The Commission adopts the third report on the implementation of EU macro-regional strategies

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On 23 September 2020, the European Commission adopted the third biennial report [COM(2020)578], covering the period from mid-2018 to mid-2020, on the implementation of the four EU macro-regional strategies (MRS): the EU Strategy for the Baltic Sea Region (EUSBSR), the EU Strategy for the Danube Region (EUSDR), the EU Strategy for the Adriatic and Ionian Region (EUSAIR) and the EU Strategy for the Alpine Region (EUSALP).

The report is published at a time when the crisis caused by the COVID-19 pandemic is having severe economic, fiscal and social impacts on the European society. Therefore, in addition to assessing the state of implementation of the MRS, the report also considers the role that MRS can play in addressing the crisis through coordinated actions.

In terms of achievements, the report focuses on the three, broad, interconnected priorities that all four MRS have in common: environment and climate change; research & innovation and economic development; and connectivity (transport, energy, digital networks). These three priorities are closely connected with key actions of the European Green Deal as well as the European Digital Agenda and ‘An economy that works for people’.

As examples of concrete achievements in the period covered by the report, the MRS have:

  • helped improve water quality through a better management of hazardous substances being released into the Baltic Sea and a better monitoring of the Adriatic-Ionian Seas;
  • helped enhance the water status of the Danube river through reinforced cooperation between river basin management planning and flood risk prevention;
  • helped develop the conditions for ecological connectivity in the Alpine region by deploying green infrastructure;
  • supported knowledge capitalisation and sharing research and innovation in the Alpine and the Danube regions;
  • promoted energy efficient inland waterway transport by contributing to the implementation of the ‘Fairway Rehabilitation and Maintenance Master Plan’;
  • supported the sustainable development of transport corridors in the Baltic Sea region and the distribution and supply of liquefied natural gas (LNG) for maritime transport in the Adriatic-Ionian region.

Full details on achievements in all priority areas of each MRS are to be found in the staff working document accompanying the report [SWD(2020)186].

The MRS are a powerful tool to support economic, social and territorial development and integration, and to foster good relations with neighbouring countries. They are also a flexible tool to react to new global challenges. The MRS provide a ready and operational cooperation framework to ensure better coordination of actions, investments and projects within their territories. For all these reasons, they can play a significant role in helping MRS countries and regions to tackle the post-COVID-19 crisis by implementing, in a coordinated manner, the European Green Deal and the European Digital Strategy, which are the cornerstone of Europe’s growth strategy. In that respect, the report recommends a close coordination between MRS national and thematic coordinators and all relevant stakeholders across the macro-region in the areas in which the MRS have proved their added value.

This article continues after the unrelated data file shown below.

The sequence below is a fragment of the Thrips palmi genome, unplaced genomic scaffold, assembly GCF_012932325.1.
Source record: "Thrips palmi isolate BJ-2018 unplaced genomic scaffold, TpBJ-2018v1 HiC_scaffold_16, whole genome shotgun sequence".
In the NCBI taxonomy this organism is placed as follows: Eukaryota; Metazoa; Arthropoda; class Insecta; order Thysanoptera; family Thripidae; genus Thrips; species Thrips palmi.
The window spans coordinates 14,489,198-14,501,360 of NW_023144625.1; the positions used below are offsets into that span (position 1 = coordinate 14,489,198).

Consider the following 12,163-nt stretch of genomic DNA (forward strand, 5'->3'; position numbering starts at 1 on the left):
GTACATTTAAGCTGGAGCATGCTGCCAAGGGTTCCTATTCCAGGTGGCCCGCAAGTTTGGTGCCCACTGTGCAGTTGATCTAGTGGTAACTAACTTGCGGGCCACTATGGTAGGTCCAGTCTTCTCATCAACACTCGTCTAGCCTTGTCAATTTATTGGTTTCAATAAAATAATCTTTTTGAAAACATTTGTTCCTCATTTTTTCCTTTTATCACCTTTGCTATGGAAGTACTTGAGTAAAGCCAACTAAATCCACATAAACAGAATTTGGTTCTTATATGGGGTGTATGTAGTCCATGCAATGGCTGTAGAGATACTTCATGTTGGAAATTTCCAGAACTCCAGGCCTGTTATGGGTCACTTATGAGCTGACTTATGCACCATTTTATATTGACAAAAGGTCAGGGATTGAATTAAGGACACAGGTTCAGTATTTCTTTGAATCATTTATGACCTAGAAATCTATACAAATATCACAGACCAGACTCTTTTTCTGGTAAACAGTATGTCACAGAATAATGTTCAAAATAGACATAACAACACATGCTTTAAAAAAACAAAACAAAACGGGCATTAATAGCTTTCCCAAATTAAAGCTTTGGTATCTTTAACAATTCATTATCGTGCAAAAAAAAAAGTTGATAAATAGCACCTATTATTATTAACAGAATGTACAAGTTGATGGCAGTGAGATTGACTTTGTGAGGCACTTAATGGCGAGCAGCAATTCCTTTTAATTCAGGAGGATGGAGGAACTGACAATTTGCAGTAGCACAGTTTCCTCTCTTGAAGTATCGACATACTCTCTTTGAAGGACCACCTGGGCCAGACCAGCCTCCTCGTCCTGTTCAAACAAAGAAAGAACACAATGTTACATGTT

As the MRS do not have their own resources, their implementation depends on bundling funding from different sources. Therefore, the success or failure of the MRS is ultimately linked to their capacity to ensure that EU, national, regional, and other public and private funds are aligned with the priorities of the relevant strategy.

In this regard, in the last two years coordination has been ongoing between MRS national and thematic coordinators and national/regional authorities responsible of EU programmes supported by the European Structural and Investment (ESI), IPA III and NDICI funds. The aim is to ‘embed’ MRS priorities into the next generation (2021-2027) of these national/regional programmes. All four MRS have taken initiatives to accelerate and strengthen this ‘embedding’ process. Efforts should be intensified during the preparation of programmes before their transmission to Brussels. This is vital for the MRS to achieve their economic, social and territorial objectives and to contribute to the post-COVID-19 economic recovery.

The report also highlights the role that MRS play with regard to the enlargement process. The cooperation between EU Member States and countries of the Western Balkans in the Adriatic-Ionian and Danube strategies enables convergence to EU policies to substantiate their perspective for EU membership. In this context, the inclusion on April 2020 of the Republic of North Macedonia in the Adriatic-Ionian strategy highlighted the attractiveness that this cooperation framework offers to accession countries. Closer synergies between MRS and the enlargement process is key to supporting the EU perspective for the Western Balkans, in line with the EU priority ‘A stronger Europe in the world’. The current involvement on an equal footing of the Western Balkans in the Adriatic-Ionian and the Danube strategies should be further enhanced, including by ensuring their effective participation in implementing the twin green and digital transition.

Next Steps

The report and its accompanying staff working document are now transmitted to the European Parliament, the Council, the European Economic and Social Committee and the Committee of the Regions for their consideration.

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